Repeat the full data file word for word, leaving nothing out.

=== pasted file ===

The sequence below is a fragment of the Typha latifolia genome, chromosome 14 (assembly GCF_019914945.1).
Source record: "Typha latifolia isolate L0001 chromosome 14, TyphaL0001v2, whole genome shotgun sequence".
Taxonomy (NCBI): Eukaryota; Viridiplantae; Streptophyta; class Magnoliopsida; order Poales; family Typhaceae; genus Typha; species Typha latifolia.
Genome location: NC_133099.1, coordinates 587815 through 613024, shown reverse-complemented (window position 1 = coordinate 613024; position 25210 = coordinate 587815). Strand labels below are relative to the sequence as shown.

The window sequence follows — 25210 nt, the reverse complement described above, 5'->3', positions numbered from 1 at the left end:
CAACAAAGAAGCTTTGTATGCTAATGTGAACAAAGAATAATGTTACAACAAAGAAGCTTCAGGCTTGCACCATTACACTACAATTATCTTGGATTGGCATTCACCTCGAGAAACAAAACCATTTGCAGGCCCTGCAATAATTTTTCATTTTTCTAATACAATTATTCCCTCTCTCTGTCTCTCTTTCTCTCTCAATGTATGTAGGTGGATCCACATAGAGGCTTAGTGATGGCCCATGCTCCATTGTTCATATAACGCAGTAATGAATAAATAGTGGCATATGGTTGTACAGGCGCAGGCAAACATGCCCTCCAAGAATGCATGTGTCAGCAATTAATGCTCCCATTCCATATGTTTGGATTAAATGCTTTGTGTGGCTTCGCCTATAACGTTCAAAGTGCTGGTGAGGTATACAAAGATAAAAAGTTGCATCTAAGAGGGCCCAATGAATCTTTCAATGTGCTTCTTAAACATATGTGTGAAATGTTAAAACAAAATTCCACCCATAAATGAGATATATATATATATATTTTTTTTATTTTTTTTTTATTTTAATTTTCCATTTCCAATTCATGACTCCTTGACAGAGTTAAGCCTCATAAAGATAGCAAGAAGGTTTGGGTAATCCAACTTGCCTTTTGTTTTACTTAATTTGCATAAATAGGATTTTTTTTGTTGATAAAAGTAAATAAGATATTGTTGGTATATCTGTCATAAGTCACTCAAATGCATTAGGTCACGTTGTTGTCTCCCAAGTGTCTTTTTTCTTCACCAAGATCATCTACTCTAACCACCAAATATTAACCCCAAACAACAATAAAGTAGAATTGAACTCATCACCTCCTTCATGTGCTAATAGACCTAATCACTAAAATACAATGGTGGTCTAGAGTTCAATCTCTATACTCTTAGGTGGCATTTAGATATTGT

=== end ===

The sequence below is a fragment of the Typha latifolia genome, chromosome 14 (assembly GCF_019914945.1).
Source record: "Typha latifolia isolate L0001 chromosome 14, TyphaL0001v2, whole genome shotgun sequence".
Taxonomy (NCBI): Eukaryota; Viridiplantae; Streptophyta; class Magnoliopsida; order Poales; family Typhaceae; genus Typha; species Typha latifolia.
Genome location: NC_133099.1, coordinates 587815 through 613024, shown reverse-complemented (window position 1 = coordinate 613024; position 25210 = coordinate 587815). Strand labels below are relative to the sequence as shown.

The window sequence follows — 25210 nt, the reverse complement described above, 5'->3', positions numbered from 1 at the left end:
CAACAAAGAAGCTTTGTATGCTAATGTGAACAAAGAATAATGTTACAACAAAGAAGCTTCAGGCTTGCACCATTACACTACAATTATCTTGGATTGGCATTCACCTCGAGAAACAAAACCATTTGCAGGCCCTGCAATAATTTTTCATTTTTCTAATACAATTATTCCCTCTCTCTGTCTCTCTTTCTCTCTCAATGTATGTAGGTGGATCCACATAGAGGCTTAGTGATGGCCCATGCTCCATTGTTCATATAACGCAGTAATGAATAAATAGTGGCATATGGTTGTACAGGCGCAGGCAAACATGCCCTCCAAGAATGCATGTGTCAGCAATTAATGCTCCCATTCCATATGTTTGGATTAAATGCTTTGTGTGGCTTCGCCTATAACGTTCAAAGTGCTGGTGAGGTATACAAAGATAAAAAGTTGCATCTAAGAGGGCCCAATGAATCTTTCAATGTGCTTCTTAAACATATGTGTGAAATGTTAAAACAAAATTCCACCCATAAATGAGATATATATATATATATTTTTTTTATTTTTTTTTTATTTTAATTTTCCATTTCCAATTCATGACTCCTTGACAGAGTTAAGCCTCATAAAGATAGCAAGAAGGTTTGGGTAATCCAACTTGCCTTTTGTTTTACTTAATTTGCATAAATAGGATTTTTTTTGTTGATAAAAGTAAATAAGATATTGTTGGTATATCTGTCATAAGTCACTCAAATGCATTAGGTCACGTTGTTGTCTCCCAAGTGTCTTTTTTCTTCACCAAGATCATCTACTCTAACCACCAAATATTAACCCCAAACAACAATAAAGTAGAATTGAACTCATCACCTCCTTCATGTGCTAATAGACCTAATCACTAAAATACAATGGTGGTCTAGAGTTCAATCTCTATACTCTTAGGTGGCATTTAGATATTGT